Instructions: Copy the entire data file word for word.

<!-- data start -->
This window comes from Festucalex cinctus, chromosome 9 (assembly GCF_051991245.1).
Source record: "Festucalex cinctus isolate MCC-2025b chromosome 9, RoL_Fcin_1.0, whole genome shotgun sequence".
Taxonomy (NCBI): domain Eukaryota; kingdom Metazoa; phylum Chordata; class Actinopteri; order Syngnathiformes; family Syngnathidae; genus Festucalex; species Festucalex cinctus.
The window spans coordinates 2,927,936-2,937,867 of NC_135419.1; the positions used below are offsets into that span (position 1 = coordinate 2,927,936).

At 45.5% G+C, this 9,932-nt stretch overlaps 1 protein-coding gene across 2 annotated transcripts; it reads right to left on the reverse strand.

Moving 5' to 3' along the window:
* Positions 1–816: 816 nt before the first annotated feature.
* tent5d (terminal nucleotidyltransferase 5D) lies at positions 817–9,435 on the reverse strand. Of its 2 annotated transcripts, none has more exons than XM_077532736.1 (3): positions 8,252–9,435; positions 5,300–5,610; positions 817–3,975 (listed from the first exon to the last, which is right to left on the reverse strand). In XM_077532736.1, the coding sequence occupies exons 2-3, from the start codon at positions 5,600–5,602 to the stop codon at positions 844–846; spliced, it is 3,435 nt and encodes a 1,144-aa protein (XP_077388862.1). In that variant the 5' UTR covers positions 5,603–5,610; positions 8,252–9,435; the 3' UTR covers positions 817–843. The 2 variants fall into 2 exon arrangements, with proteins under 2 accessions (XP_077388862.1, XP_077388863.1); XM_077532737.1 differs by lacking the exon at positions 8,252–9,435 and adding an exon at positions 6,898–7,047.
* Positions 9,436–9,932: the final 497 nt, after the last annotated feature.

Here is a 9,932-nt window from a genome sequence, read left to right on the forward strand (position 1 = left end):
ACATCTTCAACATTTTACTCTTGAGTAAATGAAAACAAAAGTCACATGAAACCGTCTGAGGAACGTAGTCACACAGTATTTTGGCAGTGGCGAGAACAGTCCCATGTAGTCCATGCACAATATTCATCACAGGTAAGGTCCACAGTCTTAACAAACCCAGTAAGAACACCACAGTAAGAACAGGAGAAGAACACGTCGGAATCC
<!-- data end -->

This window comes from Festucalex cinctus, chromosome 9 (assembly GCF_051991245.1).
Source record: "Festucalex cinctus isolate MCC-2025b chromosome 9, RoL_Fcin_1.0, whole genome shotgun sequence".
Taxonomy (NCBI): domain Eukaryota; kingdom Metazoa; phylum Chordata; class Actinopteri; order Syngnathiformes; family Syngnathidae; genus Festucalex; species Festucalex cinctus.
The window spans coordinates 2,927,936-2,937,867 of NC_135419.1; the positions used below are offsets into that span (position 1 = coordinate 2,927,936).

At 45.5% G+C, this 9,932-nt stretch overlaps 1 protein-coding gene across 2 annotated transcripts; it reads right to left on the reverse strand.

Moving 5' to 3' along the window:
* Positions 1–816: 816 nt before the first annotated feature.
* tent5d (terminal nucleotidyltransferase 5D) lies at positions 817–9,435 on the reverse strand. Of its 2 annotated transcripts, none has more exons than XM_077532736.1 (3): positions 8,252–9,435; positions 5,300–5,610; positions 817–3,975 (listed from the first exon to the last, which is right to left on the reverse strand). In XM_077532736.1, the coding sequence occupies exons 2-3, from the start codon at positions 5,600–5,602 to the stop codon at positions 844–846; spliced, it is 3,435 nt and encodes a 1,144-aa protein (XP_077388862.1). In that variant the 5' UTR covers positions 5,603–5,610; positions 8,252–9,435; the 3' UTR covers positions 817–843. The 2 variants fall into 2 exon arrangements, with proteins under 2 accessions (XP_077388862.1, XP_077388863.1); XM_077532737.1 differs by lacking the exon at positions 8,252–9,435 and adding an exon at positions 6,898–7,047.
* Positions 9,436–9,932: the final 497 nt, after the last annotated feature.

Here is a 9,932-nt window from a genome sequence, read left to right on the forward strand (position 1 = left end):
ACATCTTCAACATTTTACTCTTGAGTAAATGAAAACAAAAGTCACATGAAACCGTCTGAGGAACGTAGTCACACAGTATTTTGGCAGTGGCGAGAACAGTCCCATGTAGTCCATGCACAATATTCATCACAGGTAAGGTCCACAGTCTTAACAAACCCAGTAAGAACACCACAGTAAGAACAGGAGAAGAACACGTCGGAATCC